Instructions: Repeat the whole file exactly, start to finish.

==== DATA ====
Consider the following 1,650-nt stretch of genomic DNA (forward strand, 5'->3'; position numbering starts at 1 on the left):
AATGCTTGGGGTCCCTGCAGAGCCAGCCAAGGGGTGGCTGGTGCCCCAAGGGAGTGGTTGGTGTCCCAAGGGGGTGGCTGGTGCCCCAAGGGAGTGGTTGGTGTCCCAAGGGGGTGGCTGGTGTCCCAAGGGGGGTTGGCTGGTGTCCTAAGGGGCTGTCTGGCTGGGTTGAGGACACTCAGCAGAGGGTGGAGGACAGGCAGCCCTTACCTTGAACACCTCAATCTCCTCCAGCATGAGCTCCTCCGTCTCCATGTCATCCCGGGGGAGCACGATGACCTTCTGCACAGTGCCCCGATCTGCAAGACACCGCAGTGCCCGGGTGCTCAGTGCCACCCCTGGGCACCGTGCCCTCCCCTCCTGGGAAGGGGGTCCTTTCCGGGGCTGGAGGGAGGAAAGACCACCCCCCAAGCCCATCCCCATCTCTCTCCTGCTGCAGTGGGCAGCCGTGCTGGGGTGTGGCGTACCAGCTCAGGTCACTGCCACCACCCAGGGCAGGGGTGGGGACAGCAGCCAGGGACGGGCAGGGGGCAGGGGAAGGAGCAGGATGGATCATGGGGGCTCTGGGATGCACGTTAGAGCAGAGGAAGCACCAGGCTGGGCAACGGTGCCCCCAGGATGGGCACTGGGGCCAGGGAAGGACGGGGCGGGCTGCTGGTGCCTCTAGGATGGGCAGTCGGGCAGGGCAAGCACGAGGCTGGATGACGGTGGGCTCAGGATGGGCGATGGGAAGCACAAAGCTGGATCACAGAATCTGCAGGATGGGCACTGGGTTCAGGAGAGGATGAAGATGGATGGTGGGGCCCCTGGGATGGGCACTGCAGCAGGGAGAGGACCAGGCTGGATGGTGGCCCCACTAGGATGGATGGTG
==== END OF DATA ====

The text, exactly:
Consider the following 1,650-nt stretch of genomic DNA (forward strand, 5'->3'; position numbering starts at 1 on the left):
AATGCTTGGGGTCCCTGCAGAGCCAGCCAAGGGGTGGCTGGTGCCCCAAGGGAGTGGTTGGTGTCCCAAGGGGGTGGCTGGTGCCCCAAGGGAGTGGTTGGTGTCCCAAGGGGGTGGCTGGTGTCCCAAGGGGGGTTGGCTGGTGTCCTAAGGGGCTGTCTGGCTGGGTTGAGGACACTCAGCAGAGGGTGGAGGACAGGCAGCCCTTACCTTGAACACCTCAATCTCCTCCAGCATGAGCTCCTCCGTCTCCATGTCATCCCGGGGGAGCACGATGACCTTCTGCACAGTGCCCCGATCTGCAAGACACCGCAGTGCCCGGGTGCTCAGTGCCACCCCTGGGCACCGTGCCCTCCCCTCCTGGGAAGGGGGTCCTTTCCGGGGCTGGAGGGAGGAAAGACCACCCCCCAAGCCCATCCCCATCTCTCTCCTGCTGCAGTGGGCAGCCGTGCTGGGGTGTGGCGTACCAGCTCAGGTCACTGCCACCACCCAGGGCAGGGGTGGGGACAGCAGCCAGGGACGGGCAGGGGGCAGGGGAAGGAGCAGGATGGATCATGGGGGCTCTGGGATGCACGTTAGAGCAGAGGAAGCACCAGGCTGGGCAACGGTGCCCCCAGGATGGGCACTGGGGCCAGGGAAGGACGGGGCGGGCTGCTGGTGCCTCTAGGATGGGCAGTCGGGCAGGGCAAGCACGAGGCTGGATGACGGTGGGCTCAGGATGGGCGATGGGAAGCACAAAGCTGGATCACAGAATCTGCAGGATGGGCACTGGGTTCAGGAGAGGATGAAGATGGATGGTGGGGCCCCTGGGATGGGCACTGCAGCAGGGAGAGGACCAGGCTGGATGGTGGCCCCACTAGGATGGATGGTG